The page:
Re: Using Debian SID on a Mac SE/30
On Wed, 14 Apr 2021, Stan Johnson wrote:
> I'm trying to configure Debian SID to be usable on a Mac SE/30 (16 MHz,
> 128 MiB memory, SCSI2SD disk). Telnet and FTP to the system initially
> both timed out. I was able to set LOGIN_TIMEOUT in /etc/login.defs to
> 180 (the default is 60 seconds), and that allowed telnet connections to
> work, but ftp connections still time out (both work fine on a Mac IIci
> at 25 MHz). Of course, at only 16 MHz, SSH isn't even an option for the
> SE/30 (or the IIci).
> Does anyone know of a way to set the ftp login timeout? I could probably
> modify the ftpd source, but I would prefer to modify a configuration
> file setting if possible.
I don't know about ftpd but if you install vsftpd you can control those
timeouts in vsftpd.conf.
> If I can get ftp working, the SE/30 will be a good low-end m68k 68030
> system (perhaps the lowest end?) for testing modern Linux kernels.
> I use QEMU to configure filesystems for all of my m68k systems. Linux
> kernels can either be cross-compiled or compiled in QEMU. While QEMU is
> a great emulator, I would still like to be able to run distributions on
> real hardware, whenever possible.
> Other changes to the default Debian SID installation have included
> replacing systemd with sysvinit (far too many timeouts with systemd).
> And by configuring a static /dev, I was able to disable udevd (again,
> too many timeouts). I think my next effort will be to break PAM and
> revert to old-style authentication, if possible.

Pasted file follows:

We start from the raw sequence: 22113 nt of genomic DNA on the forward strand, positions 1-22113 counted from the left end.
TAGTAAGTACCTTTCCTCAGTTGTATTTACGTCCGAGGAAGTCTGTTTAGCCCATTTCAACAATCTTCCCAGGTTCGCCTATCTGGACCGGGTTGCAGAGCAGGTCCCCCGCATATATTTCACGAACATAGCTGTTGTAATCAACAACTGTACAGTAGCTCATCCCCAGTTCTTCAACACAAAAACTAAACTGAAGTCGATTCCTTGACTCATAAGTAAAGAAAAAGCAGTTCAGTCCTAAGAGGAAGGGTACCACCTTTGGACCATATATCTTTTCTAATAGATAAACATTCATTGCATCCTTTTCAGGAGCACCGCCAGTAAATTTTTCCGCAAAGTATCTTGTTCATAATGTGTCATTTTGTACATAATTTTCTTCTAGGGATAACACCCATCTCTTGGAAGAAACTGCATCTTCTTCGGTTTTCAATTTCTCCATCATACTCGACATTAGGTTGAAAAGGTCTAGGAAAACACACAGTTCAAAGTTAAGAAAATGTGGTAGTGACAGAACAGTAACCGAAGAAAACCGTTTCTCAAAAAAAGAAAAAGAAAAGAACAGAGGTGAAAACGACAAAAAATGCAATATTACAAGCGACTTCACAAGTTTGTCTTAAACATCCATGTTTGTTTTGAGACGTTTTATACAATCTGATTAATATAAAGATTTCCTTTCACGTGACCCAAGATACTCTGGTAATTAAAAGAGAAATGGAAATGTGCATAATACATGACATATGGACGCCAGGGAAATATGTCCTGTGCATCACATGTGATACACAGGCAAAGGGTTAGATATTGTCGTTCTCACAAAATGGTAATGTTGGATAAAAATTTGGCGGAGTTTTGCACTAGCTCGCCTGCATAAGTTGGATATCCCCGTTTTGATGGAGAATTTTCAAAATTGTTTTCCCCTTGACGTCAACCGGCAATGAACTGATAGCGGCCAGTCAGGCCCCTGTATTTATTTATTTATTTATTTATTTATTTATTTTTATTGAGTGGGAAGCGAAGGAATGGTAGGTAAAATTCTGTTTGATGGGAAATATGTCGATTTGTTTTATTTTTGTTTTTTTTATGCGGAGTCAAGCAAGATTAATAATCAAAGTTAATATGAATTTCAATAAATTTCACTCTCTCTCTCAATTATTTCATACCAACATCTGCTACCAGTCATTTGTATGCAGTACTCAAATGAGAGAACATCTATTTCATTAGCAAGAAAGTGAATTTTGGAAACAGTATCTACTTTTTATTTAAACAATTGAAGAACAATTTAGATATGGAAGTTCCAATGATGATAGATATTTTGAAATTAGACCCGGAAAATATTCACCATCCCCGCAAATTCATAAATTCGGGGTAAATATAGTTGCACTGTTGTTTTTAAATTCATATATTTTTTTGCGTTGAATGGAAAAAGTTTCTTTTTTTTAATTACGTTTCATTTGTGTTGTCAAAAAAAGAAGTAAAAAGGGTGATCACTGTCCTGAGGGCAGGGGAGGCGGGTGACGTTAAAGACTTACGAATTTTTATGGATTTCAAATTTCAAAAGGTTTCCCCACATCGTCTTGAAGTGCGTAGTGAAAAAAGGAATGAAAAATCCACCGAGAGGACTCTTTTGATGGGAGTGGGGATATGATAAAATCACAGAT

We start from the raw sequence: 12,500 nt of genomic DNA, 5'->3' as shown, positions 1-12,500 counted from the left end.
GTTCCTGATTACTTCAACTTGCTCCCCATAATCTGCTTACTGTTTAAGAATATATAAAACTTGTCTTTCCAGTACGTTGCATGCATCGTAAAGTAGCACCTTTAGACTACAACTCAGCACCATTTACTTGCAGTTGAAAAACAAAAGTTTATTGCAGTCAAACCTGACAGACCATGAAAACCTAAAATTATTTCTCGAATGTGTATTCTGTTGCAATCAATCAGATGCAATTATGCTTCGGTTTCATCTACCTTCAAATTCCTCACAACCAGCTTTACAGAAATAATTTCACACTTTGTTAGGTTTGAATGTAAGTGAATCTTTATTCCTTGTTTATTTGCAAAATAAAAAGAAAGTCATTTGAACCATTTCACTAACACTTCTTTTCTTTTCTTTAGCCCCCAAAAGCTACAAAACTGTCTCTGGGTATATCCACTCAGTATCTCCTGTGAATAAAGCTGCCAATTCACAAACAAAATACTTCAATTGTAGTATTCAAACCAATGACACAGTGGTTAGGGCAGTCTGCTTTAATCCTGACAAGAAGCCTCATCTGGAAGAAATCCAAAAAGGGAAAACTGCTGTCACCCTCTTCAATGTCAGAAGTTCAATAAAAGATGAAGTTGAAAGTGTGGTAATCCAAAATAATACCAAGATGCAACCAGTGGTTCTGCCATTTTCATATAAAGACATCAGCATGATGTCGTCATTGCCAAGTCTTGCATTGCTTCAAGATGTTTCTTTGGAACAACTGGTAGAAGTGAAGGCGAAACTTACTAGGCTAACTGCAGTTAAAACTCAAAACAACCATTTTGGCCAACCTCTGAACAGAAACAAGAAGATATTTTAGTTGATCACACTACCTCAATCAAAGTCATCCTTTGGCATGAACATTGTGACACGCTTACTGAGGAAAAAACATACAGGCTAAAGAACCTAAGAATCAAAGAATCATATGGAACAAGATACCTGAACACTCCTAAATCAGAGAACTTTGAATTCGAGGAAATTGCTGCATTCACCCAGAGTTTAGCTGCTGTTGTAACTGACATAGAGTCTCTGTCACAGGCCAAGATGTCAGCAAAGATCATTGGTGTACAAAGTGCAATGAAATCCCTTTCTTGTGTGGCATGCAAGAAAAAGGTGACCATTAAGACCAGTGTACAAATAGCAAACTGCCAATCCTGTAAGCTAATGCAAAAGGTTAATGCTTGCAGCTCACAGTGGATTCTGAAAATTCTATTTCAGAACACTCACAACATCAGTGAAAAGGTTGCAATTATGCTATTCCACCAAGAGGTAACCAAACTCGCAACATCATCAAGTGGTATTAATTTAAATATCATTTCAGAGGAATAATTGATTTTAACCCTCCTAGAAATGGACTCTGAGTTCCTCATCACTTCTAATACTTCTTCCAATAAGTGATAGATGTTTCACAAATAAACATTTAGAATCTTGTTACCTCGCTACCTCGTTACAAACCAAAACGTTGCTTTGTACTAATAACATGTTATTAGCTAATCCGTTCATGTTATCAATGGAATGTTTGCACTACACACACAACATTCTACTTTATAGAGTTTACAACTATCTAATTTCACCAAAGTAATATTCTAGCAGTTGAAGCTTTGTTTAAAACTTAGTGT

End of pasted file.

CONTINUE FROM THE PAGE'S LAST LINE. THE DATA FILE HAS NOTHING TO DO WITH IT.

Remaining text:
You can probably test that approach by building a portable FTP or Telnet
daemon and disabling PAM support using ./configure.
You may also want to try minimal implementations of telnetd and ftpd, such
as the ones offered by busybox. If you build your own, you also get to
modify any hard-coded timeout constants.
> It's interesting that I can login almost immediately using telnet or ftp
> using A/UX, but telnet in Debian takes about 100 seconds (and ftp still
> times out).
Most of that is probably password hashing. Look in /etc/shadow and you'll
probably find long password hashes. If you're not worried about weak
hashes, you could switch to DES which is probably what A/UX uses. See 'man
login.defs' and 'man 3 crypt'.
BTW, if your password hashes are never leaked or your actual passwords are
guessable anyway then I don't see much benefit from SHA512.
FTR, I'm not advocating guessable passwords and weak hashes. But if you
want to try it, I hear that 12345 is very popular:
$ perl -e 'print crypt("12345","xx")."\n"'
> thanks for any suggestions
> -Stan Johnson